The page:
Refine Your Search

Topic

Author

Affiliation

Search Results

Technical Paper

Comparison of an On-Board, Real-Time Electronic PM Sensor with Laboratory Instruments Using a 2009 Heavy-Duty Diesel Vehicle

2011-04-12
2011-01-0627
EmiSense Technologies, LLC (www.emisense.com) is commercializing its electronic particulate matter (PM) sensor that is based on technology developed at the University of Texas at Austin (UT). To demonstrate the capability of this sensor for real-time PM measurements and on board diagnostics (OBD) for failure detection of diesel particle filters (DPF), independent measurements were performed to characterize the engine PM emissions and to compare with the PM sensor response. Computational fluid dynamics (CFD) modeling was performed to characterize the hydrodynamics of the sensor's housing and to develop an improved PM sensor housing with reproducible hydrodynamics and an internal baffle to minimize orientation effects. PM sensors with the improved housing were evaluated in the truck exhaust of a heavy duty (HD) diesel engine tested on-road and on a chassis dynamometer at the University of California, Riverside (UCR) using their Mobile Emissions Laboratory (MEL).
Technical Paper

Design Details of the Compression Ignition Rotating Liner Engine. Reducing Piston Assembly Friction and Ring/Liner Wear in Heavy-Duty Diesel Engines

2012-09-24
2012-01-1963
The Rotating Liner Engine (RLE) is an engine design concept where the cylinder liner rotates in order to reduce piston assembly friction and liner/ring wear. The reduction is achieved by the elimination of the mixed and boundary lubrication regimes that occur near TDC. Prior engines for aircraft developed during WW2 with partly rotating liners (Sleeve Valve Engines or SVE) have exhibited reduction of bore wear by factor of 10 for high BMEP operation, which supports the elimination of mixed lubrication near the TDC area via liner rotation. Our prior research on rotating liner engines experimentally proved that the boundary/mixed components near TDC are indeed eliminated, and a high friction reduction was quantified compared to a baseline engine. The added friction required to rotate the liner is hydrodynamic via a modest sliding speed, and is thus much smaller than the mixed and boundary friction that is eliminated.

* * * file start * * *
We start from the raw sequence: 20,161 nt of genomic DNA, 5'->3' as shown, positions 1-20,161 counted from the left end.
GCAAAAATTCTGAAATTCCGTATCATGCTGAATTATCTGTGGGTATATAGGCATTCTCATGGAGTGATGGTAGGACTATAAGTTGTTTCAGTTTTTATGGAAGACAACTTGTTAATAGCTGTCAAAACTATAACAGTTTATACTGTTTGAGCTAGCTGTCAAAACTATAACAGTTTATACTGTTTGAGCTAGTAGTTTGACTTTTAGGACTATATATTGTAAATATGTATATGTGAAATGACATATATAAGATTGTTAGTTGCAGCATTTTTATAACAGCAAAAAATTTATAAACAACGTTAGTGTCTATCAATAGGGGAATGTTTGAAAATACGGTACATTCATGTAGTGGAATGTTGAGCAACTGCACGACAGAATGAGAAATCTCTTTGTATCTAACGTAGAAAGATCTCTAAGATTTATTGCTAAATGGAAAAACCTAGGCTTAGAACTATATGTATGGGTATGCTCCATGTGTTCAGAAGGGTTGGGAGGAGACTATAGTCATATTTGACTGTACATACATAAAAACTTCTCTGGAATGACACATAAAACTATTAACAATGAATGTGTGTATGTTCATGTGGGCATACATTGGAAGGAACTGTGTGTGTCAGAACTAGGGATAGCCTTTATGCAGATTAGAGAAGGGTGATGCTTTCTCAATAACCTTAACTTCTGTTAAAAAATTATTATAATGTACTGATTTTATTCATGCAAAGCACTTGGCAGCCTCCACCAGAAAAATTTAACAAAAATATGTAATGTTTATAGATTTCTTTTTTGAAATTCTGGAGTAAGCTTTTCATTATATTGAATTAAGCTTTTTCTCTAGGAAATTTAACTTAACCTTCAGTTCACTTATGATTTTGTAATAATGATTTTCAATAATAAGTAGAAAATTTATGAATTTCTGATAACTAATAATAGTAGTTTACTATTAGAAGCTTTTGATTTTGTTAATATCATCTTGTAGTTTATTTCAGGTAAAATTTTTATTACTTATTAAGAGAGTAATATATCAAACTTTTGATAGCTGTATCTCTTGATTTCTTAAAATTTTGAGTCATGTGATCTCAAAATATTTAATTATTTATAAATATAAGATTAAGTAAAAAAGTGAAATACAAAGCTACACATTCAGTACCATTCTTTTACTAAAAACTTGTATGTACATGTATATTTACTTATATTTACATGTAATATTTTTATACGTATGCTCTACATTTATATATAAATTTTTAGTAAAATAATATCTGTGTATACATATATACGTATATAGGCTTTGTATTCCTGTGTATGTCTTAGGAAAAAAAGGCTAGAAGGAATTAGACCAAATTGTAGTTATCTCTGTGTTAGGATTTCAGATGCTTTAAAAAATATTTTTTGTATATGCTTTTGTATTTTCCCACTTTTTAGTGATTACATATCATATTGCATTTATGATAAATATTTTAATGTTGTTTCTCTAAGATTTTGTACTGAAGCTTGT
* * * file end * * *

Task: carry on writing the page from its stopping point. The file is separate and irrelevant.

Technical Paper

Coastdown Coefficient Analysis of Heavy-Duty Vehicles and Application to the Examination of the Effects of Grade and Other Parameters on Fuel Consumption

2012-09-24
2012-01-2051
To perform coastdown tests on heavy-duty trucks, both long acceleration and coasting distances are required. It is very difficult to find long flat stretches of road to conduct these tests; for a Class 8 truck loaded to 80,000 lb, about 7 miles of road is needed to complete the coastdown tests. In the present study, a method for obtaining coastdown coefficients from data taken on a road of variable grade is presented. To this end, a computer code was written to provide a fast solution for the coastdown coefficients. Class 7 and Class 8 trucks were tested with three different weight configurations: empty, “cubed-out” (fully loaded but with a payload of moderate density), and “weighed-out” (loaded to the maximum permissible weight).
Technical Paper

Effects of DTBP on the HCCI Combustion Characteristics of SI Primary Reference Fuels

2005-10-24
2005-01-3740
One option for ignition control of Homogeneous Charge Compression Ignition (HCCI) engines is to use small amounts of ignition-enhancing additives to alter the ignition properties. Di-tertiary Butyl Peroxide (DTBP) is one such additive and it has been suggested as a cetane improver in diesel engines. In this study, the effects of DTBP on spark ignition (SI) primary reference fuels (PRFs, n-heptane and iso-octane) and their blends (PRF20, PRF50, PRF63, PRF87 and PRF92) were investigated during HCCI engine operation. Experiments were run in a single cylinder CFR research engine for three inlet temperatures (410, 450 and 500 K) and several equivalence ratios (0.28 - 0.57) at a constant speed of 800 rpm and a compression ratio of 16.0. Experimental results show that ignition delay time, cycle to cycle variation, and stable operating range were all improved with the addition of less than 2.5% DTBP by volume.
Technical Paper

Improved Passage Design for a Spark Plug Mounted Pressure Transducer

2007-04-16
2007-01-0652
Combustion chamber pressure measurement in engines via a passage is an old technique that is still widely used in engine research. This paper presents improved passage designs for an off-set electrode spark plug designed to accept a pressure transducer. The spark plug studied was the Champion model 304-063A. Two acoustic models were developed to compute the resonance characteristics. The new designs have a resonance frequency in a range higher than the fundamental frequency expected from knock so that the signal can be lowpass filtered to remove the resonance and not interfere with pressure signal components associated with combustion phenomena. Engine experiments verified the spark plug resonance behavior. For the baseline engine operating condition approximately 50 of 100 cycles had visible passage resonance in the measured pressure traces, at an average frequency of 8.03 kHz.